This is a long term project, a result of a journey, which started in South East Asian countries: Laos,Vietnam Cambodia and Myanmar. Between August 2019 to March 2020,I crossed 4 borders and I arrived in Myanmar, my last destination, due to the onset of pandemic.

I was fascinated by the imbalances typical of South East Asian countries, to tell what somehow exist but is always out of the spotlights, given that mostly, there is a tendency of pointing on touristic attractions, leaving aside all the rest. A personal research of resilience, as concept, has begun with the use of photography. It is a slow and unconventional journey, as well as a search of details and peculiarities, of an hidden childhood and its bond that breaks.

Resilience is also defence and resistance, against coercion. Poverty, corruption, deprivation, totalitarian military regimes, undermine the individual freedom and rights. This is having today, a negative and long lasting impact, on the most vulnerable, due to gender stigma.

Child sexual and labour exploitation, is a very controversial topic in South Asian countries. Furthermore, the ongoing Chinese control and imperialism, which do not support the people’s welfare, is triggering inequalities, gender differences and human rights violations. This is also a diary, which became part of an editorial and anthropological project, as well as an opportunity, to preserve the memory.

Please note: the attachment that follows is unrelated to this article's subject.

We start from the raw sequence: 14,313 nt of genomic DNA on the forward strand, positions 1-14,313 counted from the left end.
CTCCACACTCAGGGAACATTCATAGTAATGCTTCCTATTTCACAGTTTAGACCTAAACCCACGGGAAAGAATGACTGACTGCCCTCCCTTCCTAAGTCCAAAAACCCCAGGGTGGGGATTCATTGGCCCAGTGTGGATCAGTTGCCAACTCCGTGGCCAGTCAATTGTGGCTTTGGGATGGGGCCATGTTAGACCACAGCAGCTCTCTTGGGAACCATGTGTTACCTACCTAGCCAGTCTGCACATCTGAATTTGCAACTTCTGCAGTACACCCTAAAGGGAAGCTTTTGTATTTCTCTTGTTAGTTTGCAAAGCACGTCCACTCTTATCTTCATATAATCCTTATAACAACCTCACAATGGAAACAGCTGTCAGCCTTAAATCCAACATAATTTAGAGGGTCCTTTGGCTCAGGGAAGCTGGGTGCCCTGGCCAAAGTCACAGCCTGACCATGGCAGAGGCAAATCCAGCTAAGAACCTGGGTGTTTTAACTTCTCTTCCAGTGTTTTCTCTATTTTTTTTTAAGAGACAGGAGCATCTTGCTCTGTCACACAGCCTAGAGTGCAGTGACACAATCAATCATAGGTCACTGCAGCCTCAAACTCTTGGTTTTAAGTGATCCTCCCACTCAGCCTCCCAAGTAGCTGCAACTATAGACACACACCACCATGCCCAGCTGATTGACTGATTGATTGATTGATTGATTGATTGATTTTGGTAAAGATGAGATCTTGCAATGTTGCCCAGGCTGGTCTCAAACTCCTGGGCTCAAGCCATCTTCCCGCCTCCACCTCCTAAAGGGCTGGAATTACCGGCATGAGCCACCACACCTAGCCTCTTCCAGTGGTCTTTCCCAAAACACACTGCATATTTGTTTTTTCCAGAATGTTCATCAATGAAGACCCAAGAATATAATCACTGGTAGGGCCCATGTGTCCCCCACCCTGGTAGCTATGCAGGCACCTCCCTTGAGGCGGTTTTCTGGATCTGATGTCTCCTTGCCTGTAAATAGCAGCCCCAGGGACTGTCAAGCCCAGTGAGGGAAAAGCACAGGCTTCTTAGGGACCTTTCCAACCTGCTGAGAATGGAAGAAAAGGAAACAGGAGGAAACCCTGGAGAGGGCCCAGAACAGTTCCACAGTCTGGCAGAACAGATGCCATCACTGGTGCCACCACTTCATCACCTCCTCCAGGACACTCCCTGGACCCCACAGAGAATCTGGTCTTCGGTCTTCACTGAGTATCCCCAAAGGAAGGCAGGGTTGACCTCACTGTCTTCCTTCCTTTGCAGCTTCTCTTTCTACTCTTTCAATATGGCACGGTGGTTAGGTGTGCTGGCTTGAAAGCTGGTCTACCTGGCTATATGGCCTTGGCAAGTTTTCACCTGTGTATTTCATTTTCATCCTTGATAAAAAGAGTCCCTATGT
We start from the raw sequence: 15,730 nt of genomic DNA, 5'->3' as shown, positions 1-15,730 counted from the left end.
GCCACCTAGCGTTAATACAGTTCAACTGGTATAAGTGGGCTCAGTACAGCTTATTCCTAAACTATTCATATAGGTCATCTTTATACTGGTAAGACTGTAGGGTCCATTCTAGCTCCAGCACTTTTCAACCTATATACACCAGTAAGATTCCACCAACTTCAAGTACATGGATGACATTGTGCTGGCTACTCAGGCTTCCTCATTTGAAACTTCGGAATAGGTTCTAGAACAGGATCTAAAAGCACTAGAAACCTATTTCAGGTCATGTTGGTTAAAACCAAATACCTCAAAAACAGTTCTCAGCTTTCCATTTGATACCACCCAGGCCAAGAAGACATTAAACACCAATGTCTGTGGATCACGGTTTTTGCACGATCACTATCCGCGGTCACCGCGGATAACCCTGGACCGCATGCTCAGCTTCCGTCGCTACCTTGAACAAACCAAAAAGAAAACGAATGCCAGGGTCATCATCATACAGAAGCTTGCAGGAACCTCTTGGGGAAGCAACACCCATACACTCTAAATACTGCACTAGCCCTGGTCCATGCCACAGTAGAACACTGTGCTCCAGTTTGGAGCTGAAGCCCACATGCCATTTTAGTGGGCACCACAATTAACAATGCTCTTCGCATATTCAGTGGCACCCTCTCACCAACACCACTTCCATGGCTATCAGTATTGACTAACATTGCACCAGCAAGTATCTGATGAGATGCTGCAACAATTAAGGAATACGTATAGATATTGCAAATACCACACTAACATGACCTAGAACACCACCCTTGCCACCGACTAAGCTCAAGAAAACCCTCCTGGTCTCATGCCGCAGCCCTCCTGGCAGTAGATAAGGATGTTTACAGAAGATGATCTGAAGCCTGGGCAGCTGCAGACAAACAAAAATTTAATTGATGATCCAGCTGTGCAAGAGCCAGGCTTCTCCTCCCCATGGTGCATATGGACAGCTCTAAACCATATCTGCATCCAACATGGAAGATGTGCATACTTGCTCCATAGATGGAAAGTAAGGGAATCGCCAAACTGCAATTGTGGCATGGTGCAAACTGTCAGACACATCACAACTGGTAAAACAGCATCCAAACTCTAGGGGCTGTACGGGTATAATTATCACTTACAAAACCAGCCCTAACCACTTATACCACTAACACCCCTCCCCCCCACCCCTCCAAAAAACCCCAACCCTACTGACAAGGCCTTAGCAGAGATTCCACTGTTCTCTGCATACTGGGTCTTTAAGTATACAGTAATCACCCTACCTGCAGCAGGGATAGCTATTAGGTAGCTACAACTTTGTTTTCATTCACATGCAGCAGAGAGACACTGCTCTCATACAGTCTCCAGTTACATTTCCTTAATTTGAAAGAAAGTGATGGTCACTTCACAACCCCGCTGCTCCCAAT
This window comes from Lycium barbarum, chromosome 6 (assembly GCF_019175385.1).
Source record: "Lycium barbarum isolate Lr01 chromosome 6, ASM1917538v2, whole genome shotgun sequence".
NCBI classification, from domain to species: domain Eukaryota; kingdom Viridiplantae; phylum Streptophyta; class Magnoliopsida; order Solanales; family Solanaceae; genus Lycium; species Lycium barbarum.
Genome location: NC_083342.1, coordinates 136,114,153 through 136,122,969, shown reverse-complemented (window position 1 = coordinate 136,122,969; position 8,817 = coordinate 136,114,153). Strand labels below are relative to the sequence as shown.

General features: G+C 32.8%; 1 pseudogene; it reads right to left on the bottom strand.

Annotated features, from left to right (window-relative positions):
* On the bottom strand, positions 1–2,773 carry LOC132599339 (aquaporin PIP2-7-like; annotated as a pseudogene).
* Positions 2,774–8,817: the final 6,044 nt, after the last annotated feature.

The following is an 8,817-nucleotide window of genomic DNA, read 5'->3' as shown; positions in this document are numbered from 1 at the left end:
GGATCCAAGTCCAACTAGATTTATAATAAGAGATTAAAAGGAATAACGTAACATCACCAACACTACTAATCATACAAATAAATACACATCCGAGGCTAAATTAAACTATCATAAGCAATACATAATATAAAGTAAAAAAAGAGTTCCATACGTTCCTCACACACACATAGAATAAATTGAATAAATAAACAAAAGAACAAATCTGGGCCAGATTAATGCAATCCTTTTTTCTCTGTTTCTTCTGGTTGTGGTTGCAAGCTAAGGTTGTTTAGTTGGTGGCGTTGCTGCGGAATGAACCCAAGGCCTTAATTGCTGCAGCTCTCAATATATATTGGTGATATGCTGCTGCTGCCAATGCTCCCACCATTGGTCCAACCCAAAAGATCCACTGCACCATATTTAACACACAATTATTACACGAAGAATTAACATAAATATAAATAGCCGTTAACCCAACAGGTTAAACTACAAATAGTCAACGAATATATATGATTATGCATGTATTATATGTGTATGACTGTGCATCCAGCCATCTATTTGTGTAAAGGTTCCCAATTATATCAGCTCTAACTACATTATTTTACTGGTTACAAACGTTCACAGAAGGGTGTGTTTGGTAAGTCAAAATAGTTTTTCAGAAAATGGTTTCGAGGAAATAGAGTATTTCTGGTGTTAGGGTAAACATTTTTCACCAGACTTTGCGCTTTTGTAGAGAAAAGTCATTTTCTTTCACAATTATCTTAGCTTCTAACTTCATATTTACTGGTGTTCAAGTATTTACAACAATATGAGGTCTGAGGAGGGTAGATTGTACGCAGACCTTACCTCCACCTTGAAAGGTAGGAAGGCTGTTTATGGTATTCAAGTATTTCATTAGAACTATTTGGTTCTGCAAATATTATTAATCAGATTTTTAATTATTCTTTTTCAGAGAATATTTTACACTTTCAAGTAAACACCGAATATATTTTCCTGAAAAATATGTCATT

The recycling of materials in Kenya, has become the way to survive for many vulnerable children. This phenomenon is widespread, because of exodus from the countryside, to urban centres.

Landfills tells sad stories and are not only a place to get something to live on. Poverty and HIV, become causes of high mortality rate.

Dandora is an eastern suburb in Nairobi, which was established in 1977, with partial financing by the World Banking order, to offer a higher standard of housing for medium class people. The location is known, for being the site of municipal solid waste dump, which has negative and long lasting effects on its population.

In this area, many children have ended up on the street, due to abandonment or extreme poverty at home. Many of those, abuse solvents to cope with their life challenges.

Changaa, which in Swahili language literally means “kill me quickly” has more poisonous compounds, including jet fuel and embalming fluid, which are commonly used, to speed up the fermentation process. Despite the production and sell is strictly prohibit by the government law, it is a source of livelihood for many individuals.

The chronic consumption of this substance, causes physical, psychological, emotional and mental health complications.The project was completed in 2010 with the support of the Ngo Dadreg.